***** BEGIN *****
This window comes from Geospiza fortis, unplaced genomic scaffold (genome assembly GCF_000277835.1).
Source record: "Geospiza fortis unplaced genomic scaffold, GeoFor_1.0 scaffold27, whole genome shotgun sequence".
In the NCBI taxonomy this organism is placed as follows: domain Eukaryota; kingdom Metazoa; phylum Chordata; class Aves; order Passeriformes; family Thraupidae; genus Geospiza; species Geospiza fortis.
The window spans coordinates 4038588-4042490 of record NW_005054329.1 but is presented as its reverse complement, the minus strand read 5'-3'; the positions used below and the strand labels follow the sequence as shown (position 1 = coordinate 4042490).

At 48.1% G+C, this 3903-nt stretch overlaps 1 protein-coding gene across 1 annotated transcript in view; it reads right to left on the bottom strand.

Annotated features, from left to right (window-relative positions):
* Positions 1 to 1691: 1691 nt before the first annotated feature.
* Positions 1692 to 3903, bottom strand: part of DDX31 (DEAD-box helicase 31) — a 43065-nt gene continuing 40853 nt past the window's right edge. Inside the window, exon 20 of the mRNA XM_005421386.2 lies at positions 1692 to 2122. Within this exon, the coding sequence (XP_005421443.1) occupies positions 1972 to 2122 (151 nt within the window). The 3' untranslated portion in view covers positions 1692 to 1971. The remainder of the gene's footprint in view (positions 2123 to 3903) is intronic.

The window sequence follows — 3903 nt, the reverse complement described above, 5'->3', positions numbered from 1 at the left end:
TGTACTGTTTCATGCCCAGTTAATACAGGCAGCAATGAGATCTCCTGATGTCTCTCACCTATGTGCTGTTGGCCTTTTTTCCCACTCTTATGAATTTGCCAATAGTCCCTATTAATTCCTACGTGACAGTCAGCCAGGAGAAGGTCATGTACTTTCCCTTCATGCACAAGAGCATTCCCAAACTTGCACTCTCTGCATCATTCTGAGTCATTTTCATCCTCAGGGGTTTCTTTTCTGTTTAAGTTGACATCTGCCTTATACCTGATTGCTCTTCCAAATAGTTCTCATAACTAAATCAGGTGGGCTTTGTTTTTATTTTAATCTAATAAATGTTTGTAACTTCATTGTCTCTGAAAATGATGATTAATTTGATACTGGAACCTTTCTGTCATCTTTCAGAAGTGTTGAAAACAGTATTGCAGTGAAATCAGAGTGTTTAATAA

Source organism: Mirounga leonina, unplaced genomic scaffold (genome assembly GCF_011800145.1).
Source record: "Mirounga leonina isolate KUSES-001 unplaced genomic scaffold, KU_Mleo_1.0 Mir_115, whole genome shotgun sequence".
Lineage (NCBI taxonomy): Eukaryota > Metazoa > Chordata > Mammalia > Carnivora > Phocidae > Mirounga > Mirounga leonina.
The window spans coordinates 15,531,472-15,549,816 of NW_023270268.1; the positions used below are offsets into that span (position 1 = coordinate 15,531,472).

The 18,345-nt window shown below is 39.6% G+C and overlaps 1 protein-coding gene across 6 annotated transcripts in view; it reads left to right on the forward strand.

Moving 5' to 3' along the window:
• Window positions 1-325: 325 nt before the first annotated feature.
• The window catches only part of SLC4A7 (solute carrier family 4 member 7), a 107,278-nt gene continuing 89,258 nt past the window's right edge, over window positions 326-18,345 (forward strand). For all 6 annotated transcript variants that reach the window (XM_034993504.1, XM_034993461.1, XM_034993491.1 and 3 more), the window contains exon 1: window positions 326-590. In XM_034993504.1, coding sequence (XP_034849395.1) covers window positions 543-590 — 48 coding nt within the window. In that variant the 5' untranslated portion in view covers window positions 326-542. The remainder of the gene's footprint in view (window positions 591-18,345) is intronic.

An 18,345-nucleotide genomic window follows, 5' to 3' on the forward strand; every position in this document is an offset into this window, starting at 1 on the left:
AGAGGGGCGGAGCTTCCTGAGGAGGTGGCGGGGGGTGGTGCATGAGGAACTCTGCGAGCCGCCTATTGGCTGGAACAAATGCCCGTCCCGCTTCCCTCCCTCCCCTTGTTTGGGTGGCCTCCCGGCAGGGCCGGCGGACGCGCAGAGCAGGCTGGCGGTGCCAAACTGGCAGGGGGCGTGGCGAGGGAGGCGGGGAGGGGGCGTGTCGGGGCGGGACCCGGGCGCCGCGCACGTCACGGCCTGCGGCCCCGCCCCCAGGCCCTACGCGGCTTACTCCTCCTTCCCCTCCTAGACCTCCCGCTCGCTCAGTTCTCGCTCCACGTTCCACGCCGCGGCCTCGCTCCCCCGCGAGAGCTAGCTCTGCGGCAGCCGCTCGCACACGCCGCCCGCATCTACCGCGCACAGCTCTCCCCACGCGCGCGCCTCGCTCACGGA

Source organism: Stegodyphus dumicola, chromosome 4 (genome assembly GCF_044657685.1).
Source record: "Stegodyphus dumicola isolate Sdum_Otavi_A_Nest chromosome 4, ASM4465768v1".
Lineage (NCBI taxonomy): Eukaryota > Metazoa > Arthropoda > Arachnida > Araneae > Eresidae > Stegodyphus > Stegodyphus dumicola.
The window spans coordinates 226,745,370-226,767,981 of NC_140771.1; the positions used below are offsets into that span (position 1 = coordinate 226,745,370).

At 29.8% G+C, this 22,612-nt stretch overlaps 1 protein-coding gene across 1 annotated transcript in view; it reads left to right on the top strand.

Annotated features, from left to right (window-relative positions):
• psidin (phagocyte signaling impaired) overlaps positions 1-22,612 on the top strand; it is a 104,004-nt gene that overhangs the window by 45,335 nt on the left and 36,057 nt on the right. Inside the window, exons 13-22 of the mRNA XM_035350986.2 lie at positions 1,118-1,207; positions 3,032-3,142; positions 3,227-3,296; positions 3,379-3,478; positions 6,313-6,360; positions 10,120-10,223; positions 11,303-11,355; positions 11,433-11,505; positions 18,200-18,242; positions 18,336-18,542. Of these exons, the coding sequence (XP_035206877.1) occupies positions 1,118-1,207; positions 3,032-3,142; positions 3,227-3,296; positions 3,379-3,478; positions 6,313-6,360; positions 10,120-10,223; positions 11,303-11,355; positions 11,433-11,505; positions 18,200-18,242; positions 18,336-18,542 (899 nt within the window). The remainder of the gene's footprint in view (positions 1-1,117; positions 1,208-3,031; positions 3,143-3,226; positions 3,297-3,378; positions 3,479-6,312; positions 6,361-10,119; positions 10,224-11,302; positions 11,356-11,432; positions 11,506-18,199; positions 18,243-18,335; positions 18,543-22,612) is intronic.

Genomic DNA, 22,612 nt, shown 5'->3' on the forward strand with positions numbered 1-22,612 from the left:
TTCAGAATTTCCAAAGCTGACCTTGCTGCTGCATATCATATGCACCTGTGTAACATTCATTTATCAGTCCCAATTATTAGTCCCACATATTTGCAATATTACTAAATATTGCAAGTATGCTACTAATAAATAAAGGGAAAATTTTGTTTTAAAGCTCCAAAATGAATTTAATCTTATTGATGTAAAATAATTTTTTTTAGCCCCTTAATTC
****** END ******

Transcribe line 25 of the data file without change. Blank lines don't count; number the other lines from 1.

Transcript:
At 29.8% G+C, this 22,612-nt stretch overlaps 1 protein-coding gene across 1 annotated transcript in view; it reads left to right on the top strand.